My calling is encouraging people to learn from what they live through and do something to improve their lives. It is with this Say-No-To-The-Status-Quo philosophy in mind that I began searching for a way to take my ministry to the next level in 2011. Because God’s will often builds upon what we’re already doing, I thought that my next challenge would involve finding a wider audience for my writing and speaking topics; and when a friend invited me to travel with her to a women’s conference in North Carolina, I happily agreed.

I’d been wanting to attend this annual event for several years because it included appointments with publishers and the opportunity to be mentored by a member of a national speaker team. Arriving over-prepared for both, I was surprised when none of my work seemed to  matter. A hoarse voice made it hard to effectively deliver my presentations, and the editors that I met with refused to look at anything I had prepared. It was like God had closed doors so fast that I had no chance to walk through them; and I left the conference feeling even more confused than before I signed up to attend.

Dr. Henry Cloud and Dr. John Townsend once said: “Sometimes on the road of life…getting lost is how we find out way.”ˆ1

I was on this road (and on my way to the airport) when clarity came in the form of another conference attendee who had been assigned to our limo at the last minute.

“What do you do for a living?” I asked her.

“I’m a life coach,” she replied.

Although my first reaction was skepticism after she told me about her minimal amount of training, my second one was curiosity as I wondered: Is God leading me to this profession?

My answer came a few days later when Bill agreed that becoming a life coach would give me the training I needed to realize my dream of creating a goal-setting and accountability group ministry for churches.

In September I started a 6-month training program to become a Board Certified Life Coach, proving that life doesn’t just happen when you’re making plans … Sometimes it happens because of them.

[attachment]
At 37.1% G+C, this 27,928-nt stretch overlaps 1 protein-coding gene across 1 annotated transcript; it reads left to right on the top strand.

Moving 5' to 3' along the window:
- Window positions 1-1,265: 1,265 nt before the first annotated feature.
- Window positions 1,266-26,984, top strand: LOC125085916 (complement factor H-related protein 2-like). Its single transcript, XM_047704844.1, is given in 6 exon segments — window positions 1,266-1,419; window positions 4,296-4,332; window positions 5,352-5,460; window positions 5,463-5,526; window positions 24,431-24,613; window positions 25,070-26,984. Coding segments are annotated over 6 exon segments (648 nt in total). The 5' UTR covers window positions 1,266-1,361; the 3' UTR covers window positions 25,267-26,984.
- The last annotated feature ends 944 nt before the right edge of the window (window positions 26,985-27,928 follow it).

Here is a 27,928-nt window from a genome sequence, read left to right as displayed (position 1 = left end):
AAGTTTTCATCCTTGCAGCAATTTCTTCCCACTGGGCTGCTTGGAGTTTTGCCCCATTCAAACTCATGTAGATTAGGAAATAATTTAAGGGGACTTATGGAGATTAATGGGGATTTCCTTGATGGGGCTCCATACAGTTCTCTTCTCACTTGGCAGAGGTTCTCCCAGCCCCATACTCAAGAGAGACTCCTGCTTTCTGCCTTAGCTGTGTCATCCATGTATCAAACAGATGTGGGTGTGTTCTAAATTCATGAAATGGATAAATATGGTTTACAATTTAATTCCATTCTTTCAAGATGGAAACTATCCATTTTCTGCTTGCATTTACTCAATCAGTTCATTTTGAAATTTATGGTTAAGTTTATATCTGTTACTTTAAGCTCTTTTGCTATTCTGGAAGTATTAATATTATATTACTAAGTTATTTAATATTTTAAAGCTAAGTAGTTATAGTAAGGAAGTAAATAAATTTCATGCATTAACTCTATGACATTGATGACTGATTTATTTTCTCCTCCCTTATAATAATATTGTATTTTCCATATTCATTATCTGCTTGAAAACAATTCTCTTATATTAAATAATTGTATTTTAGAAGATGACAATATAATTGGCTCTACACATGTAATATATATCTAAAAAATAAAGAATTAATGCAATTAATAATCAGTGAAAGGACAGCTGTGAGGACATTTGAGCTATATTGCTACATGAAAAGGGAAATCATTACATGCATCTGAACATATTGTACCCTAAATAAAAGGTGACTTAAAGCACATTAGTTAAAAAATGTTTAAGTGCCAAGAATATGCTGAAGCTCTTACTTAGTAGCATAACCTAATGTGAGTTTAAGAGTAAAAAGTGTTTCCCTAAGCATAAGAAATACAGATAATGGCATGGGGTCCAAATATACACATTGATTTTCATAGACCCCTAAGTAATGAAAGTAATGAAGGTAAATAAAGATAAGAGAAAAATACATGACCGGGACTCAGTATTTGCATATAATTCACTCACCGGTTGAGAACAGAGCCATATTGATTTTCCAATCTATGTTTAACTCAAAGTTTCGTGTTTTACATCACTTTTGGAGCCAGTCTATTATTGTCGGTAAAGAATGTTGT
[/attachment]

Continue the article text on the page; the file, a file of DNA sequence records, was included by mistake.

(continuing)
I had to step out in faith to pursue what I thought was a good path, before God would lead me to a better one. Never was this more clear than when I opened the textbook for my core coaching class and read that “coaching is about insight, learning, and choosing to act.”ˆ2

As soon as I saw this definition, I looked back at my notes from the Beth Moore bible study that I completed earlier in the year and confirmed that it was almost identical to my calling: I want people to learn from what they live through and do something to improve their lives and God made sure that the first person to get an education … was me.

What I learned is that God’s will does build upon what we are already doing. And when one door (or two) closes, it’s because He has an even better one for me—and all of us—to walk through.

“For I know the plans I have for you,” declares the LORD, “plans to prosper you and not to harm you, plans to give you hope and a future.” – Jeremiah 29:11


ˆ1 Dr. Henry Cloud and Dr. John Townsend, What to Do When You Don’t Know What to Do ( Brentwood: Integrity Publishers, 2003), Back Cover.

ˆ2 Patrick Williams and Diane S. Menendez, Becoming a Professional Life Coach, p. 105